It all made sense, it all fit together; but Tarfox still stood inactive for a long time (perhaps seconds, perhaps minutes). Even a Mechanicum member as junior as himself knew enough to be suspicious of such orders- all too often (though the statistics were classified, once would be too often), Tech-Priests would turn from the Emperor and Omnissiah. In fact, specific instructions said never to follow such decrees without consulting Mars first, which was currently impossible.
“Identity confirmation request.”
Sabat gave the code only he and Tarfox knew, leaving only the dilemma.
He had studied under Sabat for a long time, effectively being his apprentice; this journey to the distant Forge World of Grawin had been their first meeting in a long while, but their relationship had immediately reached its previous summits. Moreover, Tarfox implicitly trusted the magos, even more than most such colleagues.
And the complex was undeniably xeno in origin, and the two of them were the only Tech-Priests on the ship, and he had been told many times that even his potential should be sacrificed without fear if need be.
But friendship could be faked, and mentorship could be subverted. There was only one constant that would determine whether Tarfox would go to an escape pod or to the surface- duty, either duty to his instruction or duty to what were probably the interests of the Imperium.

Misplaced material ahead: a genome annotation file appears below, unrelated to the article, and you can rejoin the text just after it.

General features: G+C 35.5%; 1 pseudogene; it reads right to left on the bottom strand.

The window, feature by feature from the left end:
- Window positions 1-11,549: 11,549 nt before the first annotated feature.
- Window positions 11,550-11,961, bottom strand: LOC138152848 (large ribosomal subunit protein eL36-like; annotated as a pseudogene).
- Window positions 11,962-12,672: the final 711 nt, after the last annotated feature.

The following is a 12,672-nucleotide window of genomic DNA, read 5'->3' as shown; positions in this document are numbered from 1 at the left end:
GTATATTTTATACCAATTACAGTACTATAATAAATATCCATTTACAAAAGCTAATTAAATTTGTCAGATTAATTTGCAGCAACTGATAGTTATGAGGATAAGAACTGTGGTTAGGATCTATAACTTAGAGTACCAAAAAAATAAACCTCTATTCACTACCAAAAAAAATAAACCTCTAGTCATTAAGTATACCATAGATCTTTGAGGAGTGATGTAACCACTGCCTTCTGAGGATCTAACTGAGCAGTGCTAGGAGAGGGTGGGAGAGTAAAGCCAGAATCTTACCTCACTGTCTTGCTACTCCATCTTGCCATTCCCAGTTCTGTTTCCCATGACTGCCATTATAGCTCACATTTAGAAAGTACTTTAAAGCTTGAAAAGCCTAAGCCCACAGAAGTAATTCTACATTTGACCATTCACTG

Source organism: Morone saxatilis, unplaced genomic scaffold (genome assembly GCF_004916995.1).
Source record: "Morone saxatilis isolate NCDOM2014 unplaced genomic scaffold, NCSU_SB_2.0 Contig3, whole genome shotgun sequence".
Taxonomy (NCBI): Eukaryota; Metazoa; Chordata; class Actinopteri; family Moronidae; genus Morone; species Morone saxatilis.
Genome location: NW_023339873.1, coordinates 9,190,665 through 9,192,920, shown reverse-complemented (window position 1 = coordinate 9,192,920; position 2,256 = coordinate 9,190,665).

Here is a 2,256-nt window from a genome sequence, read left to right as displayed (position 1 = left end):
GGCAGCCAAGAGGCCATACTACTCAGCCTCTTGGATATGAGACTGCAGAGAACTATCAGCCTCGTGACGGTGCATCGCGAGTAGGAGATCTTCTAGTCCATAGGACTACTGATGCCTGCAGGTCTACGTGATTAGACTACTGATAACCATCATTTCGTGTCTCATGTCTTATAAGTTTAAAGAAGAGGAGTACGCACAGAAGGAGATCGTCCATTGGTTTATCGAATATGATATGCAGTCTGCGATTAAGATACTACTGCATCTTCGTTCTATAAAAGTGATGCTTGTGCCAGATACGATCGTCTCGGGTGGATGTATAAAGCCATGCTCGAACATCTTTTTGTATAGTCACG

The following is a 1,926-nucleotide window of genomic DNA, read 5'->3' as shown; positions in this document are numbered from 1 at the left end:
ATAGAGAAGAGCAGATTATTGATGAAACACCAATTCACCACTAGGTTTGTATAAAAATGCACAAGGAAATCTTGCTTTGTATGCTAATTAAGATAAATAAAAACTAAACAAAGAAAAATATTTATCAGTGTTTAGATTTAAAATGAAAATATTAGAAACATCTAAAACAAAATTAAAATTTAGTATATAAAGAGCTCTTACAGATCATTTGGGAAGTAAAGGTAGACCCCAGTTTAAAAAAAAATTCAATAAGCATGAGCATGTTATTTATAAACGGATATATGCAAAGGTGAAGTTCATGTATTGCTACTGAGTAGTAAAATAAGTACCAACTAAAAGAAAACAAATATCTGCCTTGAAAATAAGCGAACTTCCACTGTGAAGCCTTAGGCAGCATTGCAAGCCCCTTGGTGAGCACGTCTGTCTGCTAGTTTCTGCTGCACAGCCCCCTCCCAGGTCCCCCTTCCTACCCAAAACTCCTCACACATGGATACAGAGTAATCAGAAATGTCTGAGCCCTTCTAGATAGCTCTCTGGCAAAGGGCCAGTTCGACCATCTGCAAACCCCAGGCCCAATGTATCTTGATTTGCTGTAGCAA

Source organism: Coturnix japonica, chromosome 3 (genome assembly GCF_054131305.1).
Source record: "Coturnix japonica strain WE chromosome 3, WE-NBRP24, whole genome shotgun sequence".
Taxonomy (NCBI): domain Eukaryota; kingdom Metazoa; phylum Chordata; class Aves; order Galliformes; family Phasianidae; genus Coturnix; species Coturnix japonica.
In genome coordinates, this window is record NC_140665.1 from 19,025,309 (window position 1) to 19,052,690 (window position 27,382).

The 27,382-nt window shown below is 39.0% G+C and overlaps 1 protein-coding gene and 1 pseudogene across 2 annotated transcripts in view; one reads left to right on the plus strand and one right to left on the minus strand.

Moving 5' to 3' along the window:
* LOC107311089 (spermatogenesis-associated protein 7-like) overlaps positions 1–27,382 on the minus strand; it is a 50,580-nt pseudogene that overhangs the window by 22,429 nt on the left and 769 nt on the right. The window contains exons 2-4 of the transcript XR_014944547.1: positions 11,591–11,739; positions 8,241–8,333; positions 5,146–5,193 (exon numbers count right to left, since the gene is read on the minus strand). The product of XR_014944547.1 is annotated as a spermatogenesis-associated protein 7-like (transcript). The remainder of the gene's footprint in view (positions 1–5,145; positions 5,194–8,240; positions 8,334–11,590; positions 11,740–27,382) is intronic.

“Last Figment of the Metropolis
: Initiate uncontrolled descent for object 1-P4.”
* * *
The Last Figment of the Metropolis
absorbed the order and immediately understood it- she simply didn’t know better.
Nevertheless, there was hesitation. The machine-spirit knew she was being interfered with, and though this demand was no artefact of the current gradual breakdown it was still suspicious. A momentary run of the secure portions of the cogitator arrays confirmed the chances of survival for any sentient or machine-spirit occupant of the massive ship were negligible.
She had no desire to be destroyed, and neither did Enginseer Tarfox or Magos Sabat. Yet they would all be sacrificed, for no reason she could discern. She was a powerful enough machine-spirit to consider these things, and she was aware she could disobey the command.
But she would not. She was a ship; she served the Mechanicum, and she had a duty.
“Executing” was all she relayed to Tarfox.
As the Last Figment
fell, flames erupted around her and her corpus began to fall apart. She was still intact enough to wonder why Sabat had not chosen to attempt escape (Tarfox was, she knew, needed to guide her), but it was her duty not to bother the humans with such things unless strictly necessary, and she was not going to violate that duty as her last act. Lower down, when the last physical remnants of Magos Sabat and Enginseer Tarfox had utterly burned away, a cross-search had positively identified the black complex as a small Necron base. The Last Figment
had no way of telling that these were among the last beings in the galaxy aware of where the Great Shard of Mag’ladroth was hidden, but she would not have cared anyhow.
When she landed and brought apocalypse to the settlement, she did so contently, her duty done.
Note: Yes, I'm aware this story shares certain thematic similarities with my May submission. I'm actually working on another one, which should be ready soon.